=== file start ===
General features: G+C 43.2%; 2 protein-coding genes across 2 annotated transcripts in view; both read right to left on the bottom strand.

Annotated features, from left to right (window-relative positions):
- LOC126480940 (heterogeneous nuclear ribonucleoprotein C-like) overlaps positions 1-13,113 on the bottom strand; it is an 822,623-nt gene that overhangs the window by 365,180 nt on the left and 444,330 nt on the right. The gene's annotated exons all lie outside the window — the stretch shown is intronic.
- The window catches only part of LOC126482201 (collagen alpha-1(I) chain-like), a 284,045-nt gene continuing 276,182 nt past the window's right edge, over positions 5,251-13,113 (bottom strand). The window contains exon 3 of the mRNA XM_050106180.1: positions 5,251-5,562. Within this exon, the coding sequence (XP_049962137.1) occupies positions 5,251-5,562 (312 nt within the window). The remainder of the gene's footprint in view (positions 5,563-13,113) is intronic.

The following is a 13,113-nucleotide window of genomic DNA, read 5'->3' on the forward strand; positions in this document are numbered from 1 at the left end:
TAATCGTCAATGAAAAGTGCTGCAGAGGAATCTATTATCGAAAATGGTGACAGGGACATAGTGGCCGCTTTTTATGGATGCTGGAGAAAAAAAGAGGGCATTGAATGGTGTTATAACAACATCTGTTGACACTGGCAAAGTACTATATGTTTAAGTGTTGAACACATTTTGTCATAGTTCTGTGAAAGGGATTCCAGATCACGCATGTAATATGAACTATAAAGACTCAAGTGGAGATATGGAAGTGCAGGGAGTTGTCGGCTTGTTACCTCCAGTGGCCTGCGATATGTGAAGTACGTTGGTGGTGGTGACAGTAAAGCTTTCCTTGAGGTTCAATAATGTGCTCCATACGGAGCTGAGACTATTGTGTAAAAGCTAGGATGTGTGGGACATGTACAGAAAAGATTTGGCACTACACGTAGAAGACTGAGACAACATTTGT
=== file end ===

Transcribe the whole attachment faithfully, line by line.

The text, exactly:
General features: G+C 43.2%; 2 protein-coding genes across 2 annotated transcripts in view; both read right to left on the bottom strand.

Annotated features, from left to right (window-relative positions):
- LOC126480940 (heterogeneous nuclear ribonucleoprotein C-like) overlaps positions 1-13,113 on the bottom strand; it is an 822,623-nt gene that overhangs the window by 365,180 nt on the left and 444,330 nt on the right. The gene's annotated exons all lie outside the window — the stretch shown is intronic.
- The window catches only part of LOC126482201 (collagen alpha-1(I) chain-like), a 284,045-nt gene continuing 276,182 nt past the window's right edge, over positions 5,251-13,113 (bottom strand). The window contains exon 3 of the mRNA XM_050106180.1: positions 5,251-5,562. Within this exon, the coding sequence (XP_049962137.1) occupies positions 5,251-5,562 (312 nt within the window). The remainder of the gene's footprint in view (positions 5,563-13,113) is intronic.

The following is a 13,113-nucleotide window of genomic DNA, read 5'->3' on the forward strand; positions in this document are numbered from 1 at the left end:
TAATCGTCAATGAAAAGTGCTGCAGAGGAATCTATTATCGAAAATGGTGACAGGGACATAGTGGCCGCTTTTTATGGATGCTGGAGAAAAAAAGAGGGCATTGAATGGTGTTATAACAACATCTGTTGACACTGGCAAAGTACTATATGTTTAAGTGTTGAACACATTTTGTCATAGTTCTGTGAAAGGGATTCCAGATCACGCATGTAATATGAACTATAAAGACTCAAGTGGAGATATGGAAGTGCAGGGAGTTGTCGGCTTGTTACCTCCAGTGGCCTGCGATATGTGAAGTACGTTGGTGGTGGTGACAGTAAAGCTTTCCTTGAGGTTCAATAATGTGCTCCATACGGAGCTGAGACTATTGTGTAAAAGCTAGGATGTGTGGGACATGTACAGAAAAGATTTGGCACTACACGTAGAAGACTGAGACAACATTTGT